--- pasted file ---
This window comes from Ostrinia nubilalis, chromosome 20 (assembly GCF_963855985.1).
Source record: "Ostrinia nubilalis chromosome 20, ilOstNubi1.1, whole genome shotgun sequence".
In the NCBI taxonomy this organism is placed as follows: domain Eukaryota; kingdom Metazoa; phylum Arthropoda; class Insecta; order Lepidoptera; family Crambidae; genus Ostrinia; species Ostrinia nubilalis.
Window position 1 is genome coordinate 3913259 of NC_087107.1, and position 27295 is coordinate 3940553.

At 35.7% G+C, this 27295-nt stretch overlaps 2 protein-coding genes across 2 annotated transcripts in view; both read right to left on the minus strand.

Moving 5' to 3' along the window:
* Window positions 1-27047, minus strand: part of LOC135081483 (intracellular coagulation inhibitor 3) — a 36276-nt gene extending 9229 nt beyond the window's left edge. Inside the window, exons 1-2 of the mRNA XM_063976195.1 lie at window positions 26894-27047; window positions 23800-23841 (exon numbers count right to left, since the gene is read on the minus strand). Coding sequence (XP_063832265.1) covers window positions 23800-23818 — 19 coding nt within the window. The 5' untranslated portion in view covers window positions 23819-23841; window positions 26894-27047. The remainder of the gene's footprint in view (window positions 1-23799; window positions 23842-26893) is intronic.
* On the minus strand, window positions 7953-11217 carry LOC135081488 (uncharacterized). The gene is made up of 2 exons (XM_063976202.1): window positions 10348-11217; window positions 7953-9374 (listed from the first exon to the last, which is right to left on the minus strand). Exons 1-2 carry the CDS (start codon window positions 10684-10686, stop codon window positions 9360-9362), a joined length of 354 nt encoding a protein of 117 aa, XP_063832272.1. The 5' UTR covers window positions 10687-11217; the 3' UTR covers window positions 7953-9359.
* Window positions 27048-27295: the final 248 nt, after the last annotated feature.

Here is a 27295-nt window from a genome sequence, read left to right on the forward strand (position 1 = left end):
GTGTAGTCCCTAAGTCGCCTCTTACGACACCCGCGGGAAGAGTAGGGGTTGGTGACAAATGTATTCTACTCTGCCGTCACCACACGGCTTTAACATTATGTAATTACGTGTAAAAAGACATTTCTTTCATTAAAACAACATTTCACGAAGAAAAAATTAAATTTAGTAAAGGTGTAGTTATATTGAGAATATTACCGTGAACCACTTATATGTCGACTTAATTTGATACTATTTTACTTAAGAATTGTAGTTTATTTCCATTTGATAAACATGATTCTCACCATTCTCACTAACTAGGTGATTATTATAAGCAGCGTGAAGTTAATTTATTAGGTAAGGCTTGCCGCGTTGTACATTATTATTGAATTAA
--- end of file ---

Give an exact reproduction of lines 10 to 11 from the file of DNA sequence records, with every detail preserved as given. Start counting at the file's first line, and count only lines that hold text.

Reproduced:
Here is a 27295-nt window from a genome sequence, read left to right on the forward strand (position 1 = left end):
GTGTAGTCCCTAAGTCGCCTCTTACGACACCCGCGGGAAGAGTAGGGGTTGGTGACAAATGTATTCTACTCTGCCGTCACCACACGGCTTTAACATTATGTAATTACGTGTAAAAAGACATTTCTTTCATTAAAACAACATTTCACGAAGAAAAAATTAAATTTAGTAAAGGTGTAGTTATATTGAGAATATTACCGTGAACCACTTATATGTCGACTTAATTTGATACTATTTTACTTAAGAATTGTAGTTTATTTCCATTTGATAAACATGATTCTCACCATTCTCACTAACTAGGTGATTATTATAAGCAGCGTGAAGTTAATTTATTAGGTAAGGCTTGCCGCGTTGTACATTATTATTGAATTAA